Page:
Archaeologists in southern Russia say they've discovered the ruins of a 2,000-year-old synagogue — a rare discovery given that buildings for Jewish worship from this period are seldom found outside the Holy Land.
The team made the discovery just a few miles east of Crimea on Russia's Taman Peninsula, where they're excavating the remains of an ancient Greek colony at the Phanagoria archaeological site. The synagogue's age hasn’t yet been verified in a peer-reviewed study, but it may date to more than 100 years before the Second Temple in Jerusalem was destroyed by Roman legions in A.D. 70.
Although the archaeologists on the project are convinced their dating is correct, it has been questioned by other experts, who suggest the synagogue was built later — perhaps in the fourth century A.D., well after the fall of the Second Temple.
Ruben Bunyatyan, a spokesman for the Volnoe Delo Foundation — the Russian charity that funds the Phanagoria excavations — said analysis of marble tablets and inscriptions indicated the synagogue dated to the first century B.C.
He added that one tablet — inscribed with the Greek word "synagein," which is the origin of the English word "synagogue" and means "house of assembly" — may date to the fifth century B.C. and may have been brought from somewhere else.
Phanagoria was founded in the sixth century B.C. by refugees from the Greek city of Teos on the western coast of Anatolia (now Turkey), which was sacked by the Persians in 540 B.C.
Russian archaeologists have excavated the vast site since 2004, and last year they announced the discovery of a silver medallion depicting the Greek goddess Aphrodite in the grave of a young woman.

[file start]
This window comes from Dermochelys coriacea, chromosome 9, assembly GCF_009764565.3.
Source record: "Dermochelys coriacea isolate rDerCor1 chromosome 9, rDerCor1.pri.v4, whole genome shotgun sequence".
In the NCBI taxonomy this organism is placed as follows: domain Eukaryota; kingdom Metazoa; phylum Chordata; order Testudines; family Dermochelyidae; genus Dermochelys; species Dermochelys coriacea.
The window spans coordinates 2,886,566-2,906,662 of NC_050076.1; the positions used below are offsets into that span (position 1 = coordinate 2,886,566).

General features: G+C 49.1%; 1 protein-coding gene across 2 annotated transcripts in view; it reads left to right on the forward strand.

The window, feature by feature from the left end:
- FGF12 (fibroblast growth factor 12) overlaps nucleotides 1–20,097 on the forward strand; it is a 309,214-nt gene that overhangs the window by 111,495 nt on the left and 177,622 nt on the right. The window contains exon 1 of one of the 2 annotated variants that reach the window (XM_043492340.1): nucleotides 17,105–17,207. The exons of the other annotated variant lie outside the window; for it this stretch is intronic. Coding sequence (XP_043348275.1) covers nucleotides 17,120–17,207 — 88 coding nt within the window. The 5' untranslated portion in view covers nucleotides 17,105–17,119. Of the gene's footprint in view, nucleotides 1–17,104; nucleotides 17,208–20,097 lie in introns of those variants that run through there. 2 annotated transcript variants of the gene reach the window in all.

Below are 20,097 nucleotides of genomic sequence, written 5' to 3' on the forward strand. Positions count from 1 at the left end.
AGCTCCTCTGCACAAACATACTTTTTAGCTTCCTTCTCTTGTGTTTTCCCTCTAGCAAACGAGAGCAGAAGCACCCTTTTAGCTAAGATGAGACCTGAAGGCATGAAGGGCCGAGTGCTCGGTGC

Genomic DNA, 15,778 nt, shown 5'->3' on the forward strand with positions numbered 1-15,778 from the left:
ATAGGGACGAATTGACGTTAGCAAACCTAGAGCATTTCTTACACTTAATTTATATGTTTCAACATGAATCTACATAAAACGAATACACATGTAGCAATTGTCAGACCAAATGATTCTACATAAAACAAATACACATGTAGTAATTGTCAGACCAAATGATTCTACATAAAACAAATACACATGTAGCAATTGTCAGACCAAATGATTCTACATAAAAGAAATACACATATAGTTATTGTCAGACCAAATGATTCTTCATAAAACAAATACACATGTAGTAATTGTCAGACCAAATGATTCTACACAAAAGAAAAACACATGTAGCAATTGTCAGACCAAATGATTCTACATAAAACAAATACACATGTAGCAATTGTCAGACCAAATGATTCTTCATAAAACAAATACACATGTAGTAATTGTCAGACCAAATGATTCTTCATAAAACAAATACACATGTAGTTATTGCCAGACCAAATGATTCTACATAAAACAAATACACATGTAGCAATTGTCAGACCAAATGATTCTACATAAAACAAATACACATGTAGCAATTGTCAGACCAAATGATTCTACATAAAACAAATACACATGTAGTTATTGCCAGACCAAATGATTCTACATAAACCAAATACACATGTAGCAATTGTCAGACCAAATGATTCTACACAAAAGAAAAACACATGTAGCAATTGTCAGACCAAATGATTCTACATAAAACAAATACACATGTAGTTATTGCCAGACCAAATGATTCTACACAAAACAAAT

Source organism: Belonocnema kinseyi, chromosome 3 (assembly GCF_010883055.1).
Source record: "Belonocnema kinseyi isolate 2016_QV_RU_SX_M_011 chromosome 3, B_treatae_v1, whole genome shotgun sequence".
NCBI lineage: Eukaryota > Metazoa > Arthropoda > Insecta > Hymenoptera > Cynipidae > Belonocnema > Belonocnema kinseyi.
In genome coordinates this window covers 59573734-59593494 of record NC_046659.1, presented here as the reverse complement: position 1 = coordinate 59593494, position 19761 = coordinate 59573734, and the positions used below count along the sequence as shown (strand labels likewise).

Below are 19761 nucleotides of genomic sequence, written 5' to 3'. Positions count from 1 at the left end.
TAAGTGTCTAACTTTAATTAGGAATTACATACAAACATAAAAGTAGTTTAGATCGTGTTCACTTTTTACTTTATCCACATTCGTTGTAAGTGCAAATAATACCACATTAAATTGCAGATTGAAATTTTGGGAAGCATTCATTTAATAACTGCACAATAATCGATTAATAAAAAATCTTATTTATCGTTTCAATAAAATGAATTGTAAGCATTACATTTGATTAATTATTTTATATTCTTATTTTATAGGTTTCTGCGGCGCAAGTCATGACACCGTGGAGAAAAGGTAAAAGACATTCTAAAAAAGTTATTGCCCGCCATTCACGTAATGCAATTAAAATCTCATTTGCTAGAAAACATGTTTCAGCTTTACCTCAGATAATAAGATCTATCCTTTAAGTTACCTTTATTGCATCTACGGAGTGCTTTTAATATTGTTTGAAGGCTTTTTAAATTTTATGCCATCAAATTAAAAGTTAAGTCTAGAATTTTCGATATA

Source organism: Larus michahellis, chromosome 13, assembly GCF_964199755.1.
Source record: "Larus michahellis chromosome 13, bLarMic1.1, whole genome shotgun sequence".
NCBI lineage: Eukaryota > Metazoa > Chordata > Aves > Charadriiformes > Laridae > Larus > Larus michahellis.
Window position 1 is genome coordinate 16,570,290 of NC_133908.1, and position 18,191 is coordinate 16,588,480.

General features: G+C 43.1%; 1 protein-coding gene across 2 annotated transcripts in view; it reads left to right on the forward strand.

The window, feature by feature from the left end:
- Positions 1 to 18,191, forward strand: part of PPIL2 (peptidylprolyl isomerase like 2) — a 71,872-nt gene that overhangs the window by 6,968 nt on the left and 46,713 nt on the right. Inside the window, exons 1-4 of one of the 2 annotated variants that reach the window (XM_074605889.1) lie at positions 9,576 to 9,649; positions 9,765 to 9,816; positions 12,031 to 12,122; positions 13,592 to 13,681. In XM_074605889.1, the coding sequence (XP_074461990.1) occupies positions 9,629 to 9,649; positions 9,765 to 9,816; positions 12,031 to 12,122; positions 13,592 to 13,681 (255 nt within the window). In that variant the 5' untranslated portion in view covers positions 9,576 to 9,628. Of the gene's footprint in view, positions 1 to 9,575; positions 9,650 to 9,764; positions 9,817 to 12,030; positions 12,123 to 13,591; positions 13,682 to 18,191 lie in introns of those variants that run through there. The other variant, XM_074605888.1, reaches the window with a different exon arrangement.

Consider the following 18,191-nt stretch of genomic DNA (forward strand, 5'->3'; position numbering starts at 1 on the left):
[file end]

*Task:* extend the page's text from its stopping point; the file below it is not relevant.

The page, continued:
The Volnoe Delo Foundation was founded by the Russian billionaire and industrialist Oleg Deripaska, who has been sanctioned by the U.S. Department of Justice for violating U.S. sanctions, which he disputes.
In a statement, Bunyatyan said the archaeologists had discovered the foundations and outlines of the synagogue's walls. Inside, they found inscribed marble stelae, or upright tablets; marble menorahs, or ceremonial nine-branched candlesticks; and the remains of marble columns, paintings and tiles.
The synagogue seems to have functioned until the mid-sixth century, when Phanagoria was sacked by local barbarian tribes, the statement said.
A Jewish house of prayer at Phanagoria was mentioned in an inscription from A.D. 41 found at another ancient Greek city on the Black Sea shore. It also seems to appear in an inscription from A.D. 16. found at Phanagoria itself, but that inscription was heavily damaged and may not be entirely reliable, Bunyatyan said.
Evidence of such an early Jewish community outside the traditional land of Israel is extraordinary. But some experts are not convinced that the dating of the finds is accurate.
"In this period, the number of synagogues inside Israel were very low, and the number outside could be counted on the fingers of one hand," Jon Seligman, an archaeologist at the Israeli Antiquities Authority, told Live Science.
Seligman, who was not involved in the research, is an expert on the archaeology of synagogues; his research includes recent excavations of the remains of the "Great Synagogue of Vilna" in Lithuania, a spiritual center for European Jews for hundreds of years.
Seligman said he'll reserve judgment on the latest finds at Phanagoria until they are published in a peer-reviewed study. "There's not enough information to get a professional understanding of the claims," he said.
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Tom Metcalfe is a freelance journalist and regular Live Science contributor who is based in London in the United Kingdom. Tom writes mainly about science, space, archaeology, the Earth and the oceans. He has also written for the BBC, NBC News, National Geographic, Scientific American, Air & Space, and many others.